'The Mauritanian' Review: A humanistic film that’s far removed from the run-of-the-mill Hollywood films about terrorism

A Potpourri of Vestiges Feature 

The Mauritanian

When the noted French-Algerian actor Tahar Rahim received the script for “The Mauritanian” he was expecting another run-of-the-mill Hollywood script propagating a familiar sense of Islamophobia. For the last decade ever since his breakthrough performance in the celebrated French filmmaker Jacques Audiard’s prison drama “A Prophet”, Hollywood had been offering the same kind of roles over and over again. On opening the script when he came across the world “Guantanamo” his apprehensions were more or less confirmed. But to his great surprise he discovered something very different. The character offered to him, Mohamedou Ould Slahi, is a real person who isn’t a terrorist but was simply accused of being one.

Mohamedou, a Mauritanian man on whose memoir the film is based, was deemed guilty by the US authorities though some vague association. As a result, he was imprisoned for over 14 years without any trial in Guantanamo Bay where he was constantly subjected to torture and abuse by US soldiers. He was finally released in October 2016. In Rahim’s words, “It’s the first time I see a Hollywood movie with a sympathetic Muslim at the centre.” And Rahim, to his credit, plays Mohamedou as a gentle soul who somehow keeps his sanity intact despite years of horrific treatment. The Mauritanian, directed by Kevin Macdonald, stars the legendary Jodie Foster in the role of the no-nonsense defence lawyer who fights for his release with Benedict Cumberbatch essaying the part of the military prosecutor Lt. Colonel Stuart Couch.

There is no denying that a lot changed after 9/11 as the world became far more paranoid than it had ever been. Soon after the tragic events of September 11, the western world started witnessing a dramatic rise in Islamophobia. Now, according to Wikipedia, “Islamophobia is the fear of, hatred of, or prejudice against the religion of Islam or Muslims in general, especially when seen as a geopolitical force or the source of terrorism.” Clearly, the increase in Islamophobia could be attributed to Osama bin Laden’s Al-Qaeda. Hollywood, of course, played its part though its stereotypical portrayal of Muslims and Islam in countless films. And it wasn’t until Mira Nair’s 2012 film “The Reluctant Fundamentalist” that the issue got properly addressed by Hollywood.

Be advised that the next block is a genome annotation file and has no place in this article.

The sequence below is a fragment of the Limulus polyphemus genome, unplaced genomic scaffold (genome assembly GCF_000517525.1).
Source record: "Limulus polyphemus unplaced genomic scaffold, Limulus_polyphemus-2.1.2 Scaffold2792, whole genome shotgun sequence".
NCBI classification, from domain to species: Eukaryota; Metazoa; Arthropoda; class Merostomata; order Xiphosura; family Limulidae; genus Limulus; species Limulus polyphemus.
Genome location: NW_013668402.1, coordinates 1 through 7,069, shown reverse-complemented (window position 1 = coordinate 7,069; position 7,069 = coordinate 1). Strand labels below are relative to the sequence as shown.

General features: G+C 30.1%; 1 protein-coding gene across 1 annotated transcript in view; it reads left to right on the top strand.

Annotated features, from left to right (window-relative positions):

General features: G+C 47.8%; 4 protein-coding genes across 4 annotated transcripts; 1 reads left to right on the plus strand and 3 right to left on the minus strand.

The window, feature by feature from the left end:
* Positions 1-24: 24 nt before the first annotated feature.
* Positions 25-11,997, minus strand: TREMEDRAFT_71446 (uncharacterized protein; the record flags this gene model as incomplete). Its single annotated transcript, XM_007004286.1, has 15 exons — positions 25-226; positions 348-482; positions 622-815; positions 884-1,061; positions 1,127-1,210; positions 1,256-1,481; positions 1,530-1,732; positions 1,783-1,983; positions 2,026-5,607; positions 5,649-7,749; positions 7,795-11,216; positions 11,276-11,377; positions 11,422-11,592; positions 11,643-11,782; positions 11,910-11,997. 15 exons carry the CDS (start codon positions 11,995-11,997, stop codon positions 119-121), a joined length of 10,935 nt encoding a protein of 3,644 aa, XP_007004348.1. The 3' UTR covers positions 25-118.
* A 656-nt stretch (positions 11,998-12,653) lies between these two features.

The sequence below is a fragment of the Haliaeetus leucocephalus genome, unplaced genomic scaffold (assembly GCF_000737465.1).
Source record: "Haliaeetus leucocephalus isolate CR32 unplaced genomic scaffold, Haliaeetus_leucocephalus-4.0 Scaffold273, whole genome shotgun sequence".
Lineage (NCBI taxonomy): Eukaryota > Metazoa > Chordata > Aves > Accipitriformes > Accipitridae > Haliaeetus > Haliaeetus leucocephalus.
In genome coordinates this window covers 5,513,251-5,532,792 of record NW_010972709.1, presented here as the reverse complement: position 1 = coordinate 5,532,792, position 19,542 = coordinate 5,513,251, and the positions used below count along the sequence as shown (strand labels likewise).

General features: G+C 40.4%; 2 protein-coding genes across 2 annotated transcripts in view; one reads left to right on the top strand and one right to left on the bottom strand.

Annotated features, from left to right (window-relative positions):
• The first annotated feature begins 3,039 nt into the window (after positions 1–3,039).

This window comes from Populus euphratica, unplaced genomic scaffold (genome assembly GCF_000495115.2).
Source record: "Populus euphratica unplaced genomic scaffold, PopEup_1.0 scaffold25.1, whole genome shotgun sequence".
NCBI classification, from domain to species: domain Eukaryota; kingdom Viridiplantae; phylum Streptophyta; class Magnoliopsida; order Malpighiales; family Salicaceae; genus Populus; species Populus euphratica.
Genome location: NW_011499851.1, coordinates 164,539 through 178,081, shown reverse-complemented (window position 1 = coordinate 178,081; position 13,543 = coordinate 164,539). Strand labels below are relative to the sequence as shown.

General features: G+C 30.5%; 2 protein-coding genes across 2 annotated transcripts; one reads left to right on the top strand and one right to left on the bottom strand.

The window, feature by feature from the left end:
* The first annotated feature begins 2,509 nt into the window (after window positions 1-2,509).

On the other hand, Bollywood filmmaker Kabir Khan highlighted the issue in his 2009 film “New York” though the character of Sameer Sheikh, essayed by John Abraham, who Sam gets arrested and detained for a period of nine months as a suspected terrorist. Though he is eventually released due to lack of evidence, the impact of being detained and tortured permanently changes him in ways which are difficult to comprehend for those surrounding him. A couple of years prior to the Kabir Khan film, the noted Pakistani director Shoaib Mansoor made “Khuda Kay Liye” which presents a graphic account of a man getting detained and tortured for a year at the Guantanamo Bay detention camp due to his Islamic background after the US authorities receive a false complaint from his neighbor.

But, in many ways, The Mauritanian stands out in its depiction of the atrocities that prisoners at Guantanamo Bay have undergone over the years. For, Mohamedou’s 2015 memoir titled “Guantanamo Diary” is a testament to what he had to experience for 14 years of his life. He wrote the book in 2005 in Guantanamo Bay but each page had to be submitted to military censors. A total of 2,500 redactions were made before releasing the manuscript to his attorneys seven years later. So, the 2015 edition which went on to become an international bestseller was heavily redacted. He was even prohibited from receiving a copy of his published book while imprisoned. It was only in 2017 that it was republished with redactions fully removed. While the Biden administration has declared its intention to shut down Guantanamo Bay detention camp there is no certainty that it is going to happen any time soon. But, Mohamedou’s story of redemption certainly gives one hope.

The Mauritanian is far removed from the run-of-the-mill Hollywood films we have become accustomed to watching with the theme of global terrorism at its core. Kevin Macdonald and his team of writers offer something refreshingly different. Here is a deeply humanistic film which isn’t afraid to question the dubious role played by the US authorities in destroying the lives of innocent people like Mohamedou. As a matter of fact, it exposes how both the Bush as well as the Obama administrations kept prolonging Mohamedou’s ordeal at Guantanamo Bay. Perhaps, it’s for this reason the film didn’t find much traction with the members of The Academy despite receiving multiple Golden Globe and BAFTA nominations. The performance by Tahar Rahim (who interestingly stars as the con artist and serial killer Charles Sobhraj in the Netflix series “The Serpent”) certainly deserved an Oscar nomination for portraying the part of Mohamedou Ould Slahi with such great conviction. Also, the deeply nuanced performances by Jodie Foster and Benedict Cumberbatch deserved more attention.

Readers, please feel free to share your opinion by leaving your comments. As always your valuable thoughts are highly appreciated!

A version of this article was first published in The Daily Guardian.

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